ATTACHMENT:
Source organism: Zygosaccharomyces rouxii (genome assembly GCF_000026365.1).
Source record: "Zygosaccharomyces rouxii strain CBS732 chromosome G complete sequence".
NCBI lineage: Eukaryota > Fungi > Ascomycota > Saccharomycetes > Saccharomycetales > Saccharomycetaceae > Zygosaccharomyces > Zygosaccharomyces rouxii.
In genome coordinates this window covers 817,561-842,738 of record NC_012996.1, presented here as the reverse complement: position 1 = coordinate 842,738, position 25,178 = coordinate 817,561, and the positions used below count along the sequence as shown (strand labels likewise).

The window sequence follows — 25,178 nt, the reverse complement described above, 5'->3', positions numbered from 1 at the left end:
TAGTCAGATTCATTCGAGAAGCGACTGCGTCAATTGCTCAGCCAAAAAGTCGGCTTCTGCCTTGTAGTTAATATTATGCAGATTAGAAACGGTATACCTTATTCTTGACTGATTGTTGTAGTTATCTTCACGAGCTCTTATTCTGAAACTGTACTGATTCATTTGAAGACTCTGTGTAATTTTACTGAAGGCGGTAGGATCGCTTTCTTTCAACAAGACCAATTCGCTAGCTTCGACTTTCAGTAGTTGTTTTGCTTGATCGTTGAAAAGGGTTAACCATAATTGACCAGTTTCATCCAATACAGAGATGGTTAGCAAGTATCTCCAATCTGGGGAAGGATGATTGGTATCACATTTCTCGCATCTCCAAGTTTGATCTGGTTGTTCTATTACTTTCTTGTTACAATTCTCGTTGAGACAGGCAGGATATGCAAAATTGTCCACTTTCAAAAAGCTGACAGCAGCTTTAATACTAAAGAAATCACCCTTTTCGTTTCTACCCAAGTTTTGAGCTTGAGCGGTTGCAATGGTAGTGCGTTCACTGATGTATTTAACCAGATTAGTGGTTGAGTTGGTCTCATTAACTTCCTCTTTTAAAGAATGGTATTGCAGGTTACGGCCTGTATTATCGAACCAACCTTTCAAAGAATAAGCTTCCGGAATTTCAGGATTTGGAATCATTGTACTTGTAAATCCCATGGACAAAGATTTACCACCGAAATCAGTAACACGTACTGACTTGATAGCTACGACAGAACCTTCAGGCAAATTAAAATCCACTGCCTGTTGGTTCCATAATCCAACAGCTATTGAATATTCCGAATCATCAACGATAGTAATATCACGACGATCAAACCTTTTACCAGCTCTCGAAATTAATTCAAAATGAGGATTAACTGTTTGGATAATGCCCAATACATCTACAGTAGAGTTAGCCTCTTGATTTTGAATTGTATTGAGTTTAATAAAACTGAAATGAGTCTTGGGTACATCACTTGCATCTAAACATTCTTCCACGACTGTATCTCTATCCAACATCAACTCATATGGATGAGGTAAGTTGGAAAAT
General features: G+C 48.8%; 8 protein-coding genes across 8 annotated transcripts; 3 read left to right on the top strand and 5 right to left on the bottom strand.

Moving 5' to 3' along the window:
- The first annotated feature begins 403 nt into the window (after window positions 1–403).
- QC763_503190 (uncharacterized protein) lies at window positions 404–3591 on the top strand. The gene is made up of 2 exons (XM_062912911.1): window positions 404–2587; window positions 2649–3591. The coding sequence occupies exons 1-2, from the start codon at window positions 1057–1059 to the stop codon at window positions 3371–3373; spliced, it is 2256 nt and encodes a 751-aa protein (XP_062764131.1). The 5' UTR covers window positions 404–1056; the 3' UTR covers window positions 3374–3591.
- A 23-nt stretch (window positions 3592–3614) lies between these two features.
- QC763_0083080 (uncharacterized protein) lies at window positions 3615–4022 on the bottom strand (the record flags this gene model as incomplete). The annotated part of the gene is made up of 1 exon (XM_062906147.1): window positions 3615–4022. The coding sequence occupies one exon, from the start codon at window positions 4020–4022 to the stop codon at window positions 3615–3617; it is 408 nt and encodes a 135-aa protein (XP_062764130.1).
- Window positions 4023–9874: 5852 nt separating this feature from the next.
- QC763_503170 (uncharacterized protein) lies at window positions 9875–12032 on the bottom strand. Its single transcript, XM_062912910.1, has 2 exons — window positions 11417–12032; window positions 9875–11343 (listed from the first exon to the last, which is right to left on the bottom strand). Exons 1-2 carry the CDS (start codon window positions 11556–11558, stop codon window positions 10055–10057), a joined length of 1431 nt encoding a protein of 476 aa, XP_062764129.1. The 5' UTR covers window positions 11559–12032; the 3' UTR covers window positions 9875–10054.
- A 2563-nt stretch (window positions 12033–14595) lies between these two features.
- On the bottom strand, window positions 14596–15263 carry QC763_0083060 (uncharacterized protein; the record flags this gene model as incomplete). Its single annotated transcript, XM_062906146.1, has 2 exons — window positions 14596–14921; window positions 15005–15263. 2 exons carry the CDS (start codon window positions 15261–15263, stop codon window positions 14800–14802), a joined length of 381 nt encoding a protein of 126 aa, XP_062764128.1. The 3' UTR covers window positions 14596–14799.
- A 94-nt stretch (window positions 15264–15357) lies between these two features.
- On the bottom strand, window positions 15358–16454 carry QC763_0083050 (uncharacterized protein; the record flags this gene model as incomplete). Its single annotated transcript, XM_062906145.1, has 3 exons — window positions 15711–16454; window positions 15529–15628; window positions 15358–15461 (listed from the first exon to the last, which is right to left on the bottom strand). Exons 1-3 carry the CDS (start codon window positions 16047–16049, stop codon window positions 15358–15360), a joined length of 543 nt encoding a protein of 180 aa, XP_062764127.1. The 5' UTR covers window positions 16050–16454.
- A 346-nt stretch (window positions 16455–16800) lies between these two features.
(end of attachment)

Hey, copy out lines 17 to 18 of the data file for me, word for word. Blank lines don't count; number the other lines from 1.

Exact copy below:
- A 94-nt stretch (window positions 15264–15357) lies between these two features.
- On the bottom strand, window positions 15358–16454 carry QC763_0083050 (uncharacterized protein; the record flags this gene model as incomplete). Its single annotated transcript, XM_062906145.1, has 3 exons — window positions 15711–16454; window positions 15529–15628; window positions 15358–15461 (listed from the first exon to the last, which is right to left on the bottom strand). Exons 1-3 carry the CDS (start codon window positions 16047–16049, stop codon window positions 15358–15360), a joined length of 543 nt encoding a protein of 180 aa, XP_062764127.1. The 5' UTR covers window positions 16050–16454.